Where do you want to go today? – Part 1

I know it is an old Microsoft slogan, but it is indeed the most important question that everyone of us should ask ourselves.

So, where do we want to go today?

How many of us are in our career of choice? And, how many of us eventually grew to love our jobs?

Think back to the days when you were five, did you have an ambition? – How has that changed?

I wanted to be a rice farmer. I picked that up from a storybook and I thought planting rice was fun!

What about when you were 12? – Did that childhood ambition changed? How did it change?

And, when you were 18? – Did you get more realistic? Or, did your dream get bigger?

Did you give up on what you had always wanted to do? Or, did you grow out of it?

The permutation of questions are aplenty, but the point I am driving at is – “Every one of us, at one point or another had a dream on how we wanted our life to be”.

Notice that I did not use the words “Dream Job”, “Dream Career”, and whatsoever. That is because, it is not important at that point of time when we began dreaming. What we had dreamt of is the actual feeling of what we wanted to do.

It could had been the feeling of “greatness” as a scientist discovering the next breakthrough, or the feeling of “nobleness” as a doctor saving lives, or even the feeling of “bravery” as a fireman putting out fires.

What had we lost? Or, what had we gained?

Some says, we had lost our ability to dream, some says we’ve gain a perception of reality.

I had interviewed my fair share of fresh graduates and I felt sad to hear that many had not looked at their lives carefully and plan their career seriously.

Many choices were made basing on the basis of stereotyping expectations, and many were by peer pressures. Others were on the basis of short termed vision and the rest on chance.

To have invested all those years of their life studying, only to jump onto the wrong bus when the time has come to do what they’ve always dreamt of is a case of poor planning and terrible decision making.

Which brings us back to our question – “Where do you want to go today?”

Eric Wong


Where have all the engineers gone?

From the past few years of engineer recruitment, I noticed a common career choice among them. Most of my hires want to move up to a managerial role and not want to perform an engineering role in the long run. Why is this so? Am I looking in all the wrong places or is it a career misconception that in order to move up the ranks, you have to be a manager or director. 

It could have been somewhat of an Asian culture that holding position with certain managerial capacity is sign of accomplishment. Or is it the way engineering jobs are being marketed? Perhaps it is even the way engineering careers are being designed. I sometimes hit the wall when an engineering candidate asks me the question on what’s next after I become a Principal Engineer? What’s the job title after that? Is there such a title as Senior Principal Engineer? When do I get to be a manager?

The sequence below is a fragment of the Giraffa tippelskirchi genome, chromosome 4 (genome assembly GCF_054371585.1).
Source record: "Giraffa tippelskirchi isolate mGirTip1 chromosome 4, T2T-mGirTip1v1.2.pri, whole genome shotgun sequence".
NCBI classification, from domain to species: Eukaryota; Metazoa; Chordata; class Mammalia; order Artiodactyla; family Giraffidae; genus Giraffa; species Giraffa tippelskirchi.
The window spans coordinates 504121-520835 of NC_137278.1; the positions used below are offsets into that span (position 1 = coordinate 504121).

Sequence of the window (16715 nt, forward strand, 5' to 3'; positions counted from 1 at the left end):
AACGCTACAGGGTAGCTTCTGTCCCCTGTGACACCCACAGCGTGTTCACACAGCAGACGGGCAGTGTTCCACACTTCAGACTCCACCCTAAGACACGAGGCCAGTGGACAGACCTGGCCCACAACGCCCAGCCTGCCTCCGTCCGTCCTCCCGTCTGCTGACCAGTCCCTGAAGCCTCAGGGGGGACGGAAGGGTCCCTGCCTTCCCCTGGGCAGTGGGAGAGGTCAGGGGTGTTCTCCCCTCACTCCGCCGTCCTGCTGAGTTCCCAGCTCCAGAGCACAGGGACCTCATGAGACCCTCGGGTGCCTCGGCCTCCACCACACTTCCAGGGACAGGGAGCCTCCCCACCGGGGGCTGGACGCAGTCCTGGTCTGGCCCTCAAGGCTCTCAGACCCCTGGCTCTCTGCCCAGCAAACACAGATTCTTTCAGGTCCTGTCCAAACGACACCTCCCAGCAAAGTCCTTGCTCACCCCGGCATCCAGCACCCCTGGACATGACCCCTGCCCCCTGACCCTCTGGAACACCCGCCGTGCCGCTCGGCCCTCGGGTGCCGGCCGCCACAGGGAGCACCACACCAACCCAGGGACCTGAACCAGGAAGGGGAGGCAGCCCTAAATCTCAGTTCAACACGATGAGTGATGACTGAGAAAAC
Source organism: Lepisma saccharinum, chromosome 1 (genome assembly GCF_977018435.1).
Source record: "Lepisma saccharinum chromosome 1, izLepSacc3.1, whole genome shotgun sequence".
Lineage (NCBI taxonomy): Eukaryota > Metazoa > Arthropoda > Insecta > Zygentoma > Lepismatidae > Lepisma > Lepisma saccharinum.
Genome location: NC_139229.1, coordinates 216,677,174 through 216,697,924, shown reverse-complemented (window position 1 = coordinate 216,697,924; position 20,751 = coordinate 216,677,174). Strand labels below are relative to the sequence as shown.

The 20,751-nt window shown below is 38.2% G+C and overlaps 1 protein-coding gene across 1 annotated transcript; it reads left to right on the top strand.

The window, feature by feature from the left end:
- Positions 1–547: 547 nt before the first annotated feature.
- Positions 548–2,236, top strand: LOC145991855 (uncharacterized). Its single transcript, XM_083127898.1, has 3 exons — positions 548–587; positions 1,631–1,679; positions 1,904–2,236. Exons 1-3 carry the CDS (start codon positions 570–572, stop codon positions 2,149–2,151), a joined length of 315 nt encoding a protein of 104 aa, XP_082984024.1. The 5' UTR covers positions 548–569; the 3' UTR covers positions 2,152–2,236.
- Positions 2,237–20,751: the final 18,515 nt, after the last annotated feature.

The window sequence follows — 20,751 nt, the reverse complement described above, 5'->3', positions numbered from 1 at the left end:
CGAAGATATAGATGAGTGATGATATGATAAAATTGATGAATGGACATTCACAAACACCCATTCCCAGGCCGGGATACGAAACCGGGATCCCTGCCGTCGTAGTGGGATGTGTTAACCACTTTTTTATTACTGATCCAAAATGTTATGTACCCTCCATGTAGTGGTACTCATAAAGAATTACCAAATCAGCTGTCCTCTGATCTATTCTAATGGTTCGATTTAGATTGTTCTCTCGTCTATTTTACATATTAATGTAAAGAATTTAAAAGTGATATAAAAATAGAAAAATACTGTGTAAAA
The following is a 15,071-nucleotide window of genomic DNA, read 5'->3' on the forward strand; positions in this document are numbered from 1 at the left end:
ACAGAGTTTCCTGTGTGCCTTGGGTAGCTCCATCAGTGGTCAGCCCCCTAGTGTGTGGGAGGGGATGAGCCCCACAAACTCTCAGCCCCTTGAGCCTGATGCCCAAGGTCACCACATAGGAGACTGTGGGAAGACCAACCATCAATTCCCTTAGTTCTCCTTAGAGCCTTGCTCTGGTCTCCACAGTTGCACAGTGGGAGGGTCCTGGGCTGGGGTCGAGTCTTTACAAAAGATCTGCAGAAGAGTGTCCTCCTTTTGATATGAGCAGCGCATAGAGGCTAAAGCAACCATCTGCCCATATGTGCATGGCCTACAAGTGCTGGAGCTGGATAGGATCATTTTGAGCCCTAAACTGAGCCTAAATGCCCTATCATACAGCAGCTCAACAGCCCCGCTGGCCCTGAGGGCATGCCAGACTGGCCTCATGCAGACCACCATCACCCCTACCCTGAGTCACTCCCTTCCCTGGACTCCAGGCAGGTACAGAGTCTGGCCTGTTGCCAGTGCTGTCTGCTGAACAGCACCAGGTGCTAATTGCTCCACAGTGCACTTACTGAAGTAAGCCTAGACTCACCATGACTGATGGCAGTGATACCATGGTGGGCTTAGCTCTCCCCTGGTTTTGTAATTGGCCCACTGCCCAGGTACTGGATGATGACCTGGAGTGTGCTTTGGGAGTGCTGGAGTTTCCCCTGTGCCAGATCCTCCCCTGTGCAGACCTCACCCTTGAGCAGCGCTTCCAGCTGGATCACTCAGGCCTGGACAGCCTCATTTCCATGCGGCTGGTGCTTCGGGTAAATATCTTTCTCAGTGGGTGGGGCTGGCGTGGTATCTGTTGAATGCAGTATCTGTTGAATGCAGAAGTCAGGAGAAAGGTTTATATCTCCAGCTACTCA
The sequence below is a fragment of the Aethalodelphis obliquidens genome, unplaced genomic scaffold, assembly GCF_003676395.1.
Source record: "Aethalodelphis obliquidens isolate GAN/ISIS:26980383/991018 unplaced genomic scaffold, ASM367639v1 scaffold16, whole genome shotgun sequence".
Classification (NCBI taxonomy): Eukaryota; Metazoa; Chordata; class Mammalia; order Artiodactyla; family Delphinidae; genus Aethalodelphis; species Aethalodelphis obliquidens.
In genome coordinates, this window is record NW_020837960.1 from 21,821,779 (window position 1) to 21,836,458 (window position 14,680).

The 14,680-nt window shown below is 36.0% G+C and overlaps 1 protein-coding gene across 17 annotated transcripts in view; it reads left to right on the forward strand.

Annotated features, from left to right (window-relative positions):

Are these title-chases healthy? Do they really know how an engineering career should be charted? Are they really taking charge of their careers? It is quite scary to think that engineers eventually want to manage and not engineer, causing the lifespan of an average engineer to be in the region of 8 to 15 years. The amount of experience that goes to waste when these experience folks take themselves out of the real action, focusing on people issues rather than engineering issues. 

Are there too many engineering folks wanting to “take the easier path” by being a manager? Even that, is a misconception on the role of managers. Yes, we do need good engineering folks who know what exactly is going on to lead, but not all are is cut out for that role! 

How many times have we come across managers whom are promoted beyond their capabilities? How many times have we seen managers not managing but “over doing”? The list goes on! In my opinion, the crux of the problem lies in:

1)      The cultural upbringing which resulted in an over glamorized role of being a manager

2)      Lack of an integration of the different engineering jobs to form a logical career path. This causes most engineering jobs to be rather ill position for long termed sustainability, resulting in a misconception that the end of the road is to be a manger.

3)      The product/ service life cycle of the high tech industry is getting shorter, causing a rapid aging of technical skills. This results in a push for engineers to switch to a more evergreen pasture, rather than looking at skills upgrade.

4)      Lastly, the industry growth and market demand for engineers creates a vicious cycle where a shortage of skilled engineers in a given area is deprived of the opportunity to cross train for other areas. This result in engineers being stuck and over specialized in a single area, thus resulting in lowered market value and volatility as compared to their counterparts in the “management” capacity. 

Thoughts anyone? Cheers

Eric Wong.